- The Washington Times - Thursday, October 16, 2003

A sound city economy and overhauled welfare system helped more Philadelphia low-income mothers leave welfare for work in record time, a study released today shows.

In the mid-1990s, “circumstances in Philadelphia could not have been better for welfare reform,” said Gordon Berlin, senior vice president for the Manpower Demonstration Research Corp. (MDRC), which studies “big city” welfare reforms.

The growing economy and vigorous welfare-to-work services included in the 1996 welfare reform bill led to sharp differences in the welfare rolls, even though Philadelphia, like other big cities, has “previously appeared impervious to change,” Mr. Berlin said.

Figures show that in 1999 27 percent of new welfare cases closed within six months and 55 percent of recipients who found jobs were still at work a year later. In 1993, 18 percent of welfare recipients had left the rolls in six months and 39 percent of former recipients had their jobs a year later.

The data also showed that fewer Philadelphia parents sought welfare: In July 1999, 435 welfare cases were opened, compared with the about 1,000 cases that opened each month in 1993.

Despite these improvements, researchers who studied case files of more than 500,000 welfare recipients between 1992 and 2001 concluded that Philadelphia’s welfare reform was only a qualified success.

Work was unstable for many welfare parents — two-thirds of them said they had worked 36 months out of the past 48 months. This implies that Pennsylvania’s reforms were pushing some recipients into the work force before they were ready, researchers said.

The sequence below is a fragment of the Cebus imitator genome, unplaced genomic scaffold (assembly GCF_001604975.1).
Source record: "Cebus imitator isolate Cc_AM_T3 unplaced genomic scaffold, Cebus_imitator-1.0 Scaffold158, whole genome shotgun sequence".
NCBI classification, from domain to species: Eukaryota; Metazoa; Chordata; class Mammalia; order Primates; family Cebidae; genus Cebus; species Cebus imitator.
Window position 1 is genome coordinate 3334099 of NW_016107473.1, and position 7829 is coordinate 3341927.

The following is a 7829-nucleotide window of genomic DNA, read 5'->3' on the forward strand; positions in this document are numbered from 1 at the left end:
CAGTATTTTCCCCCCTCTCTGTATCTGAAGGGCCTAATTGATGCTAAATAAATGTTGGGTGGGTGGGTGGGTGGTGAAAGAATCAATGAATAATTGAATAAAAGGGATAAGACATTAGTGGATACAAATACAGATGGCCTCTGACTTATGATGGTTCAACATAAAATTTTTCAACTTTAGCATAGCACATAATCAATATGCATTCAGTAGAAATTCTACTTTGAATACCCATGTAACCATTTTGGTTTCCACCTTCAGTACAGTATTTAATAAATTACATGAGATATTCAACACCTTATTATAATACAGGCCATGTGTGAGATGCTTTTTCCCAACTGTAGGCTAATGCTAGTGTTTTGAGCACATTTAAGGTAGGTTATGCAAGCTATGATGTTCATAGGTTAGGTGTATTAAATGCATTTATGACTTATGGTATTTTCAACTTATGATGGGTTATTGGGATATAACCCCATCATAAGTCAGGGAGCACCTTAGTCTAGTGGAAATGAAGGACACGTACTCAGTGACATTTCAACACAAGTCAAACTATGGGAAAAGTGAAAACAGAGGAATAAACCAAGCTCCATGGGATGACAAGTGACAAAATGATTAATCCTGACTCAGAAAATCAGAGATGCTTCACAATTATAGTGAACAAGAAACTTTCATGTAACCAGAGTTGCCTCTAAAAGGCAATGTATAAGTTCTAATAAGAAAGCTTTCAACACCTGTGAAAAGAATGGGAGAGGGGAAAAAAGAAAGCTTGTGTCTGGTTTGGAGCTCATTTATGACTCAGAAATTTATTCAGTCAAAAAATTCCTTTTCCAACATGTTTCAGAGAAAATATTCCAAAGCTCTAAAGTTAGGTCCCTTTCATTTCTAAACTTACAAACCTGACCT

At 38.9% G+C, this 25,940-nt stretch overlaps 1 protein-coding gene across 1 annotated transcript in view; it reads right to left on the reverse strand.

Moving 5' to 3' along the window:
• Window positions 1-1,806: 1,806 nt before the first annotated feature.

Poverty and hardship also persisted, despite higher earnings.

The researchers focused on the most disadvantaged welfare mothers. They found that by 2001, 70 percent of them had jobs and were off cash assistance. Their average hourly wages climbed from $7.20 in 1998 to $8.60 in 2001 and their average monthly income rose 30 percent, or $1,771.

But 50 percent of these women still lived at or below the poverty line and reported problems with paying rent or getting dental care for their children.

The Bush administration has called for tougher work-participation rules, and welfare bills passed by the House and Senate finance committees require at least 24 hours of work a week from welfare parents.

Mr. Berlin said tougher work rules will be “a heavy haul” for big cities — even in the 1990s, he said, Philadelphia wouldn’t have been able to meet Congress’ new participation rates and work hours.

But, he said, “the fact that they still have a long way to go doesn’t mean that if the federal bill challenges them to do better, they won’t be able to do so.”

MDRC, which has a long history of studying welfare reform, also has issued a report on Cleveland and is working on similar studies in Miami and Los Angeles.

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